I would like to know the correct way of using the following result in practice: Let $G_n$ be some function of $n$ i.i.d. samples $X_1,\dots,X_n$, and say we have that $$ \sqrt{n} (G_n - \theta) \implies N(0, \gamma) $$ where $\implies$ denotes convergence in distribution. Now we have a $(1-\alpha)$ confidence interval for $\theta$: $$ \theta \in G_n \pm z_{\alpha} \frac{\gamma}{\sqrt{n}}. $$ Let's say $\gamma = \text{Cov}(X_1,X_2^2)$, or really any function of the sample whose true value is unkown. My question is, what is the correct way to use this information to build CIs for the quantity of interest $\theta$ in practice?

The straight forward thing to do would be to simply estimate $\gamma$ from the data, and plug it in to the above CI, but is this valid for any function $\gamma$?


1 Answer 1


$\newcommand{\convp}{\stackrel{\text p}{\to}}$By assumption we have $\sqrt n(G_n - \theta) \implies Y$ for some random variable $Y$. If $\gamma \neq 0$ and we have a consistent estimator $\hat\gamma_n$ of $\gamma$, so $\hat\gamma_n \convp \gamma$, then $$ \frac{\sqrt n (G_n - \theta)}{\sqrt{\hat\gamma_n}} \implies \frac{Y}{ \sqrt \gamma} $$ by a combination of the continuous mapping theorem (for $\sqrt {\hat\gamma_n} \convp \sqrt \gamma$) and Slutsky's theorem (for the ratio's limit). In your case this means $$ \frac{\sqrt n (G_n - \theta)}{\sqrt{\hat\gamma_n}} \implies \mathcal N(0, 1) $$ so asymptotically $\hat\gamma_n$ can be used in place of $\gamma$.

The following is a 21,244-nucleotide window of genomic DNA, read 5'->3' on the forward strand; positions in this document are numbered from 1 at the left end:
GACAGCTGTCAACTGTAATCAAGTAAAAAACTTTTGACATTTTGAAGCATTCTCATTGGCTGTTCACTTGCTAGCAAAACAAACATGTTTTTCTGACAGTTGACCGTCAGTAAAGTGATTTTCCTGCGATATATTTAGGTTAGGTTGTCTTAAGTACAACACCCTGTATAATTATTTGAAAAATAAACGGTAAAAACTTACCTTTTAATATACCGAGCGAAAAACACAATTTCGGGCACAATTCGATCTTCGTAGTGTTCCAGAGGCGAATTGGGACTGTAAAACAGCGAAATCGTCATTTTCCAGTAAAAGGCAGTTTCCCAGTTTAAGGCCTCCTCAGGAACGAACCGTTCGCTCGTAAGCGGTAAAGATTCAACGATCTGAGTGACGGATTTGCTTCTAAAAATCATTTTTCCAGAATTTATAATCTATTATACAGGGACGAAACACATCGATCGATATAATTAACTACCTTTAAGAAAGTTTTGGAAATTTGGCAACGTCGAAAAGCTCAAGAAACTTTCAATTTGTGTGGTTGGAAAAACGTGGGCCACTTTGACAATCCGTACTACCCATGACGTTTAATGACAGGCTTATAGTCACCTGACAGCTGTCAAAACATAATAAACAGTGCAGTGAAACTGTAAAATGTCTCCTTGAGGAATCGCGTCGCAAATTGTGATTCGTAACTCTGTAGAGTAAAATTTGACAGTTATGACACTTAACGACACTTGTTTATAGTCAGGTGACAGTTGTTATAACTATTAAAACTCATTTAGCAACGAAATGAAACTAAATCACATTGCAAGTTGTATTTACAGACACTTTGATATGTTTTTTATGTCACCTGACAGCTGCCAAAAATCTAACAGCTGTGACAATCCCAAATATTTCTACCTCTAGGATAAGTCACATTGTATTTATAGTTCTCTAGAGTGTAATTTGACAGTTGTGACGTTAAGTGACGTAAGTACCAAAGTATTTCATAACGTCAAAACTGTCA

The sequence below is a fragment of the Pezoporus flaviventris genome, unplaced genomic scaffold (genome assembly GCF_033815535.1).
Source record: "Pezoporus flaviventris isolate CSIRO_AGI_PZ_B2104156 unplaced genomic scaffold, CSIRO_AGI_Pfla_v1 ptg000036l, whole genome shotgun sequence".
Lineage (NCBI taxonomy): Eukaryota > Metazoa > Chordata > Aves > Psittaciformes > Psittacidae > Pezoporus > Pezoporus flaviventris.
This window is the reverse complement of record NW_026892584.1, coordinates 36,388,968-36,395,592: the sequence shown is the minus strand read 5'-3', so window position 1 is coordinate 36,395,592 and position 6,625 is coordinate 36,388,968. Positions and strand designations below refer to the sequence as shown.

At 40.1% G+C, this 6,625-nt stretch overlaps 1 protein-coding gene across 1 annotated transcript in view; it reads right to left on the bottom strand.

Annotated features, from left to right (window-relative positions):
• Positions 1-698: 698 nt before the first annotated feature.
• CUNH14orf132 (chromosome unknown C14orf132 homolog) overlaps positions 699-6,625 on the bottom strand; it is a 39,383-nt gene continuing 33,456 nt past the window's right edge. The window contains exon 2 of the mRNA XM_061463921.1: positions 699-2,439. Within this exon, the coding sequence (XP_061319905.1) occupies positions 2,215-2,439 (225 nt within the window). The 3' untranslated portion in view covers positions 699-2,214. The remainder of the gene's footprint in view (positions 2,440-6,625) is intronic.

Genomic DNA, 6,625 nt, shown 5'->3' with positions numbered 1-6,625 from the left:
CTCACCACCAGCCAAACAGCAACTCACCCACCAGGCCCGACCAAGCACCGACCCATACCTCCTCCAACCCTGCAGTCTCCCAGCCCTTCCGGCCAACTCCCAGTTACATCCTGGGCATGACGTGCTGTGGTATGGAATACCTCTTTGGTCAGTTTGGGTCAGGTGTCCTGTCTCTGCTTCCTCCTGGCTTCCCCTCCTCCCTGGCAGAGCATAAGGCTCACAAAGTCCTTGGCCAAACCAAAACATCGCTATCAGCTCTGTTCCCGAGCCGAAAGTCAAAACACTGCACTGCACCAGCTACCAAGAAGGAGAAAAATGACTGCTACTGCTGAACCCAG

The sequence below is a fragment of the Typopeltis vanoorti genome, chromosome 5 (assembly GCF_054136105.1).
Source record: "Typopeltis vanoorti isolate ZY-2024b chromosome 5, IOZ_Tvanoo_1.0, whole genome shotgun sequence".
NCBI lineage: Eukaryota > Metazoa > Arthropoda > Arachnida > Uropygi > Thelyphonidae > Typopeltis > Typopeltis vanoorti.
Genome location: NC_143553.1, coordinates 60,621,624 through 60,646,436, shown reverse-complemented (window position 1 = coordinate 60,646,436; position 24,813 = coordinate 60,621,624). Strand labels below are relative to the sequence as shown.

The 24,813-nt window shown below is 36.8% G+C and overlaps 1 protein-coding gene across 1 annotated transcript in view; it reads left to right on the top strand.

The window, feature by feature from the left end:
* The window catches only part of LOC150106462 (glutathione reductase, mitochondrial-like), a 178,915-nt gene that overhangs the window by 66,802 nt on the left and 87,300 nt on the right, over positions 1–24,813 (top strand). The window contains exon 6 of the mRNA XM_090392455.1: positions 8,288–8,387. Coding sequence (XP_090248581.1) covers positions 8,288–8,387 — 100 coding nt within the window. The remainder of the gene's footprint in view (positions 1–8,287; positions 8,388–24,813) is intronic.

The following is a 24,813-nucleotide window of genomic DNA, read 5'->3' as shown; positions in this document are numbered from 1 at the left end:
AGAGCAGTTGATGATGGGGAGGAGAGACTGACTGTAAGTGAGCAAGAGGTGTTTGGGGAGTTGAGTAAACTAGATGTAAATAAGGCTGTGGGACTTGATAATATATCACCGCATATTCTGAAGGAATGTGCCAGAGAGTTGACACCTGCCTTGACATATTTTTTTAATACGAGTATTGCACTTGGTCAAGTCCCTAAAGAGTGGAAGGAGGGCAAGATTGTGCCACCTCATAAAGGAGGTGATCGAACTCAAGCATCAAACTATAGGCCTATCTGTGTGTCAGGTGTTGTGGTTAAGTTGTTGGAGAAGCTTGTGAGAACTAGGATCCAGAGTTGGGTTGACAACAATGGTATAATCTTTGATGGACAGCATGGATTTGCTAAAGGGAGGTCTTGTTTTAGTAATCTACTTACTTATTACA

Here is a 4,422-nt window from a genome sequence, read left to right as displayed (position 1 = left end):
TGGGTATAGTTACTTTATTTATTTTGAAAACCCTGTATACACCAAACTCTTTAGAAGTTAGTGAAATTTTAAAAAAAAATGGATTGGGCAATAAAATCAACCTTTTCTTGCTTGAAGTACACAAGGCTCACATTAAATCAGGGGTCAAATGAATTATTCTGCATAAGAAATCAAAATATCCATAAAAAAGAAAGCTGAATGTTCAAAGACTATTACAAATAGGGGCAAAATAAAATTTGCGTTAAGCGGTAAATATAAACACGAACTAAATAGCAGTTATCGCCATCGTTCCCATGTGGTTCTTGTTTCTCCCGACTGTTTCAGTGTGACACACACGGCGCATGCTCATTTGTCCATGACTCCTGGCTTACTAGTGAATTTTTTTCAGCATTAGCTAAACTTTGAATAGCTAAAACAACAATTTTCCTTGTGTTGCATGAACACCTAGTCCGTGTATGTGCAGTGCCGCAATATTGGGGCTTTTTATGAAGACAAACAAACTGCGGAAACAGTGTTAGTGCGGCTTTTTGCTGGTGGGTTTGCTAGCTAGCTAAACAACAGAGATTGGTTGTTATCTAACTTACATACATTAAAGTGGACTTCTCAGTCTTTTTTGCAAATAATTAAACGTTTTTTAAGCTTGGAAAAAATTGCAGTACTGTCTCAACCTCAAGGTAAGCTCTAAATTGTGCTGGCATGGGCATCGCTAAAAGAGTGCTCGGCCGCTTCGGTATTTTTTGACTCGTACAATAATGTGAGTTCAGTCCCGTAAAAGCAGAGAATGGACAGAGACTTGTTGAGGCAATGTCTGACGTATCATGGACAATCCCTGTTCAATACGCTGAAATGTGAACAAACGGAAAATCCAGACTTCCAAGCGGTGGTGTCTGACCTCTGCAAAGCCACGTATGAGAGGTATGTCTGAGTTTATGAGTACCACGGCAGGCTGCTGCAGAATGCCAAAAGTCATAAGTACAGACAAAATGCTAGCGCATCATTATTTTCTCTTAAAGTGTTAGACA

An example of this is how in the case of $X_i \stackrel{\text{iid}}\sim \mathcal N(\mu, \sigma^2)$ we have $$ \frac{\sqrt n(\bar X - \mu)}{\hat\sigma} \sim t_{n-1} $$ but asymptotically we have a Gaussian limiting distribution and we can use $\hat\sigma$ as the standard deviation estimate in our confidence intervals with a Gaussian quantile if our sample is big enough.


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